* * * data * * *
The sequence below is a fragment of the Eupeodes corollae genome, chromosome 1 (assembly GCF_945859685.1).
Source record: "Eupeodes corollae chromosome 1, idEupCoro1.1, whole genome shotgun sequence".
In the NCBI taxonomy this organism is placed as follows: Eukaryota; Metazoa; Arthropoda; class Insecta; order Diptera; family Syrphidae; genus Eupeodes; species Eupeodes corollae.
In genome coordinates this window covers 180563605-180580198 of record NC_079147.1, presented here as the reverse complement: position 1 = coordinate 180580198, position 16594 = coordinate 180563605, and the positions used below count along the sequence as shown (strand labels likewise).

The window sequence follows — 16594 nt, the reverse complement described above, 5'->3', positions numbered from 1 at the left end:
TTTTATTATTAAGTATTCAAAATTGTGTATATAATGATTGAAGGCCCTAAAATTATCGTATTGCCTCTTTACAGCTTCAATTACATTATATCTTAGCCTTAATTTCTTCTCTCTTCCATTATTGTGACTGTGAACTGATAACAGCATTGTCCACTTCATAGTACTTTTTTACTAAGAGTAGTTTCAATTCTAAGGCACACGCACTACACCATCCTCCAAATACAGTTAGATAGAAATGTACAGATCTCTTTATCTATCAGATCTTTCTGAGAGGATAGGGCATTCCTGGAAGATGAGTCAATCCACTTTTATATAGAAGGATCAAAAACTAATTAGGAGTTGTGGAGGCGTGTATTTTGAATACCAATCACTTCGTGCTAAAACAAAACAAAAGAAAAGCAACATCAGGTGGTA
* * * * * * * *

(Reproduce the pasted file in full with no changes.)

The sequence below is a fragment of the Eupeodes corollae genome, chromosome 1 (assembly GCF_945859685.1).
Source record: "Eupeodes corollae chromosome 1, idEupCoro1.1, whole genome shotgun sequence".
In the NCBI taxonomy this organism is placed as follows: Eukaryota; Metazoa; Arthropoda; class Insecta; order Diptera; family Syrphidae; genus Eupeodes; species Eupeodes corollae.
In genome coordinates this window covers 180563605-180580198 of record NC_079147.1, presented here as the reverse complement: position 1 = coordinate 180580198, position 16594 = coordinate 180563605, and the positions used below count along the sequence as shown (strand labels likewise).

The window sequence follows — 16594 nt, the reverse complement described above, 5'->3', positions numbered from 1 at the left end:
TTTTATTATTAAGTATTCAAAATTGTGTATATAATGATTGAAGGCCCTAAAATTATCGTATTGCCTCTTTACAGCTTCAATTACATTATATCTTAGCCTTAATTTCTTCTCTCTTCCATTATTGTGACTGTGAACTGATAACAGCATTGTCCACTTCATAGTACTTTTTTACTAAGAGTAGTTTCAATTCTAAGGCACACGCACTACACCATCCTCCAAATACAGTTAGATAGAAATGTACAGATCTCTTTATCTATCAGATCTTTCTGAGAGGATAGGGCATTCCTGGAAGATGAGTCAATCCACTTTTATATAGAAGGATCAAAAACTAATTAGGAGTTGTGGAGGCGTGTATTTTGAATACCAATCACTTCGTGCTAAAACAAAACAAAAGAAAAGCAACATCAGGTGGTA